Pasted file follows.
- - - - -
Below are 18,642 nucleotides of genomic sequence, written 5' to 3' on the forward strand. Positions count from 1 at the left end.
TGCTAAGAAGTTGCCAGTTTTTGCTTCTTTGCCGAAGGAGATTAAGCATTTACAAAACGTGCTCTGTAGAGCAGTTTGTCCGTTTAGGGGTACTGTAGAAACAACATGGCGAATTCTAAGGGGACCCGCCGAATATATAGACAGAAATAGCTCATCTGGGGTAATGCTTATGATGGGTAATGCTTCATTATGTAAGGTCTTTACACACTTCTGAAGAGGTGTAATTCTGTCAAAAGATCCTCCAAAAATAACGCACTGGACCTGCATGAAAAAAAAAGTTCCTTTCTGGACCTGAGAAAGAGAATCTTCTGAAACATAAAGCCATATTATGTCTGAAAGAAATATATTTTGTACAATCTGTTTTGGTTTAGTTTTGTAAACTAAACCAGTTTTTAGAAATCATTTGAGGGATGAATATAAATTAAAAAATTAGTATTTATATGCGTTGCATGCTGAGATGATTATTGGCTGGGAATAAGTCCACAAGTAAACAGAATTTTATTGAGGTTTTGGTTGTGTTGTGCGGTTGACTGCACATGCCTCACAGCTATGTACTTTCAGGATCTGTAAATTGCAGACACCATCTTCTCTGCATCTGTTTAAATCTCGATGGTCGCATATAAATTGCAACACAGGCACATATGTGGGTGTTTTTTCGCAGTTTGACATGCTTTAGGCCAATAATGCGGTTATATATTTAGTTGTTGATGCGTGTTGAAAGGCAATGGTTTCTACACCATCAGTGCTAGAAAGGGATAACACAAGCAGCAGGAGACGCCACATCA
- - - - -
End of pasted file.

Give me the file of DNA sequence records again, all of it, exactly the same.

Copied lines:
Below are 18,642 nucleotides of genomic sequence, written 5' to 3' on the forward strand. Positions count from 1 at the left end.
TGCTAAGAAGTTGCCAGTTTTTGCTTCTTTGCCGAAGGAGATTAAGCATTTACAAAACGTGCTCTGTAGAGCAGTTTGTCCGTTTAGGGGTACTGTAGAAACAACATGGCGAATTCTAAGGGGACCCGCCGAATATATAGACAGAAATAGCTCATCTGGGGTAATGCTTATGATGGGTAATGCTTCATTATGTAAGGTCTTTACACACTTCTGAAGAGGTGTAATTCTGTCAAAAGATCCTCCAAAAATAACGCACTGGACCTGCATGAAAAAAAAAGTTCCTTTCTGGACCTGAGAAAGAGAATCTTCTGAAACATAAAGCCATATTATGTCTGAAAGAAATATATTTTGTACAATCTGTTTTGGTTTAGTTTTGTAAACTAAACCAGTTTTTAGAAATCATTTGAGGGATGAATATAAATTAAAAAATTAGTATTTATATGCGTTGCATGCTGAGATGATTATTGGCTGGGAATAAGTCCACAAGTAAACAGAATTTTATTGAGGTTTTGGTTGTGTTGTGCGGTTGACTGCACATGCCTCACAGCTATGTACTTTCAGGATCTGTAAATTGCAGACACCATCTTCTCTGCATCTGTTTAAATCTCGATGGTCGCATATAAATTGCAACACAGGCACATATGTGGGTGTTTTTTCGCAGTTTGACATGCTTTAGGCCAATAATGCGGTTATATATTTAGTTGTTGATGCGTGTTGAAAGGCAATGGTTTCTACACCATCAGTGCTAGAAAGGGATAACACAAGCAGCAGGAGACGCCACATCA